After enduring years of crushing disappointment, Chinese football fans are used to it, as the national team has faltered over and over again. Even though China is home to a massive number of world class athletes and football is among the country’s most popular sports, they couldn’t beat Qatar to qualify for the World Cup. Well, maybe that’s not being fair – they qualified for the Korean World Cup in 2002, even though they didn’t win any games or score any goals.
What’s Happening Here?
Chengdu’s local team has been mired by as much bad press and luck as the national team, but locals seem barely seem to bat an eye. China might have captured the most gold medals in 2008’s Summer Olympics, but their national soccer team (nicknamed the “National Foot”, ??) can’t seem to win a damn thing. Last summer they were ranked 108th in world rankings, barely beating the Sudanese national team but not quite as good as Rwanda. Wikipedia provides a few answers for the question of how things could have gone so wrong:
- sub-par technical standards in training, selection and preparation
- lack of leadership and vision from the Chinese Football Association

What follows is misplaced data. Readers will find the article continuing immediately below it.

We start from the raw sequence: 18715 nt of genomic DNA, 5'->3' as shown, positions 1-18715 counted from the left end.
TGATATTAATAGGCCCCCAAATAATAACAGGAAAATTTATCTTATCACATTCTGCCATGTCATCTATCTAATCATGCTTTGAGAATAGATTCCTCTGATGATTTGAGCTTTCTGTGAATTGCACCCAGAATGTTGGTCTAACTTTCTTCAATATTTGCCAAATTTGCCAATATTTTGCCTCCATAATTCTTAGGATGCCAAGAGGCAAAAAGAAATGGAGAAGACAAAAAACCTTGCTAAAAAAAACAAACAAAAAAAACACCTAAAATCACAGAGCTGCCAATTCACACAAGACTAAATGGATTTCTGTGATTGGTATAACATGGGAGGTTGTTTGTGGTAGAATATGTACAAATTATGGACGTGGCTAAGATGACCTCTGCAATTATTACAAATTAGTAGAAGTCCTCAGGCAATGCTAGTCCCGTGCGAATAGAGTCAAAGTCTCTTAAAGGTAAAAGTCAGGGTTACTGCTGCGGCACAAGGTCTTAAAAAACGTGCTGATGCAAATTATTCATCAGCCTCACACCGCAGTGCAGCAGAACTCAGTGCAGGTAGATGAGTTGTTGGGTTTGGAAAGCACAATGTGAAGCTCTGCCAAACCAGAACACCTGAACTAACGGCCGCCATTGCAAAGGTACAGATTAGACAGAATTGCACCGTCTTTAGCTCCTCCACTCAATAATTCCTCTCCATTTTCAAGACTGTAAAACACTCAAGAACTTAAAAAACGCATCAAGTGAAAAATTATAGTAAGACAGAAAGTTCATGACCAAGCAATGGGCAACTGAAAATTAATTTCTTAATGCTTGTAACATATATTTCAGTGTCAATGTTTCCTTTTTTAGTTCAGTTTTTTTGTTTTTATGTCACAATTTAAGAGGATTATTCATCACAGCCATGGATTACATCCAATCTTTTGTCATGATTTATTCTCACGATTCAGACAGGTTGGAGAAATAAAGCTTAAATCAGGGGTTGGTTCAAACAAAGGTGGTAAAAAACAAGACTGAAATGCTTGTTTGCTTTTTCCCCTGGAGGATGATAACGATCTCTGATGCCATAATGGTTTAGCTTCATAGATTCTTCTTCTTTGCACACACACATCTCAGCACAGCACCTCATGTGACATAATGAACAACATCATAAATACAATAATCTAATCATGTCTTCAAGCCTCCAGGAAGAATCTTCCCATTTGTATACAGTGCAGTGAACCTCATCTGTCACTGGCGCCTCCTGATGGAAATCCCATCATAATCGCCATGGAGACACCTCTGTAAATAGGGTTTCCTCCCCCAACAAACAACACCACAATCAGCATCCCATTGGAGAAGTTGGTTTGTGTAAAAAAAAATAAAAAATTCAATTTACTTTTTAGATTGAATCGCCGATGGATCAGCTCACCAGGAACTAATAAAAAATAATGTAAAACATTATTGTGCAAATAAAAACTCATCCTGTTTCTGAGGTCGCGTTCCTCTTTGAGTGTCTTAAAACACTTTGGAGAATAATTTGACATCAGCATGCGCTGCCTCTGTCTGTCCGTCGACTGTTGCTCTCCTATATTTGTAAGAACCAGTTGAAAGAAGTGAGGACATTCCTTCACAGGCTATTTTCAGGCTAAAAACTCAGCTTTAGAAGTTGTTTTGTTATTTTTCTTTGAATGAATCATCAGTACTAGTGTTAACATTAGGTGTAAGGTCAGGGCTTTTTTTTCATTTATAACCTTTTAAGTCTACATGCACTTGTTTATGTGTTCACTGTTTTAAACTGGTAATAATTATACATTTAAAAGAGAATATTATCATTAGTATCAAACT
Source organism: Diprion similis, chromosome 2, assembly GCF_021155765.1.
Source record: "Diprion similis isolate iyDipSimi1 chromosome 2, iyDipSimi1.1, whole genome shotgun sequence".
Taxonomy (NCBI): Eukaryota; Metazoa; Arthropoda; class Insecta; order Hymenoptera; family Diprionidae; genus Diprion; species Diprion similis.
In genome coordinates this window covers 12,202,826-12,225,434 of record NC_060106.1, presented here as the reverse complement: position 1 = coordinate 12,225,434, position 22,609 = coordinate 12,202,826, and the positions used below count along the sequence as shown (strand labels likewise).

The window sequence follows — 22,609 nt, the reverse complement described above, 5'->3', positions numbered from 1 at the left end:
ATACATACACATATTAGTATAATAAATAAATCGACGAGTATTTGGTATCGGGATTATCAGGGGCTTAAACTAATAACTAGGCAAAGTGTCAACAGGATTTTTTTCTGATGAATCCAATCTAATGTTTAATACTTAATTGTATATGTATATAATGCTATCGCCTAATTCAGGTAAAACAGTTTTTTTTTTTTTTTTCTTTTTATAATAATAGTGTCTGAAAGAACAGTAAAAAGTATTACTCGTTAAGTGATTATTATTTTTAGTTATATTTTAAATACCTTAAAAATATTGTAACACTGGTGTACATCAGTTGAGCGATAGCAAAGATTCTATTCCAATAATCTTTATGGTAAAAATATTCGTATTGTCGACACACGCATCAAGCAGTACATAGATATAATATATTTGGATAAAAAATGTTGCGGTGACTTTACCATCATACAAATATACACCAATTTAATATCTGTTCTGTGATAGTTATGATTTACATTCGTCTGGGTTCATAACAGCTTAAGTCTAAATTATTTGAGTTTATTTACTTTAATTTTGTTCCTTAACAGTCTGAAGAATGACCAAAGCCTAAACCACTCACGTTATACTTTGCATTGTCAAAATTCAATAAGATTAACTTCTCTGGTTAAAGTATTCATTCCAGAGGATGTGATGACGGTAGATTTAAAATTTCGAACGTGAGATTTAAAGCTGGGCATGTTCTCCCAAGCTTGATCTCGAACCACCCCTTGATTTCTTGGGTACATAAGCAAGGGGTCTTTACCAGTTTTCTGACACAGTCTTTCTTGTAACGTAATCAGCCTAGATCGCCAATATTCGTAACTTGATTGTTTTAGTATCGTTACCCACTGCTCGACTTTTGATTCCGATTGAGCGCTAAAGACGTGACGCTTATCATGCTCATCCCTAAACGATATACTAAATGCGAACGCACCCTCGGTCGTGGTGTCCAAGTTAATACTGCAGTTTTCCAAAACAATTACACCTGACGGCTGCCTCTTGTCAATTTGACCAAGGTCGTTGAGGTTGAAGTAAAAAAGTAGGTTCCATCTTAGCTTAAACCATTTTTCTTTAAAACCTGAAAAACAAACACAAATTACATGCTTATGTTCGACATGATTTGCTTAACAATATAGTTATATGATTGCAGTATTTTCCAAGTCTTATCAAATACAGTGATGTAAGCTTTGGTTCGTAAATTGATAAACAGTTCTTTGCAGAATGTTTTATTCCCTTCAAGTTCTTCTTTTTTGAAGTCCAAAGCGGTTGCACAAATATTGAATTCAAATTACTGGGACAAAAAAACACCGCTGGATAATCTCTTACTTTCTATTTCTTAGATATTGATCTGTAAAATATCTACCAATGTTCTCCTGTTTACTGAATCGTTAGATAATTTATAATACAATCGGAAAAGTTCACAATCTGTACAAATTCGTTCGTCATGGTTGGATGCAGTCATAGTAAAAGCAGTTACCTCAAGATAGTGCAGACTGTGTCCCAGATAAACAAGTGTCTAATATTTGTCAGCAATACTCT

- incompetent organization and government interference
- corruption, especially in the refereeing of matches
- low participation and neglect of grassroots and junior football (according to the 2006 FIFA Big Count, China had 708,754 amateur and youth players from a population of 1.3 billion(ratio of 1:1834) compared to 738,800 from 41 million(ratio of 1:55) in England)
- over-reliance on foreign coaches (mainly eastern European, Serbian) signals lack of domestic coach development
- unable to cope with the pressure from the Chinese football press and media
What do you think?
It’s hard to imagine how things can get much worse when the tiny Arab peninsula of Qatar is an insurmountable obstacle for China’s national team.
What are you thoughts on how China can remedy its national football program? Are you sad to see the Blades get demoted, or do they deserve it?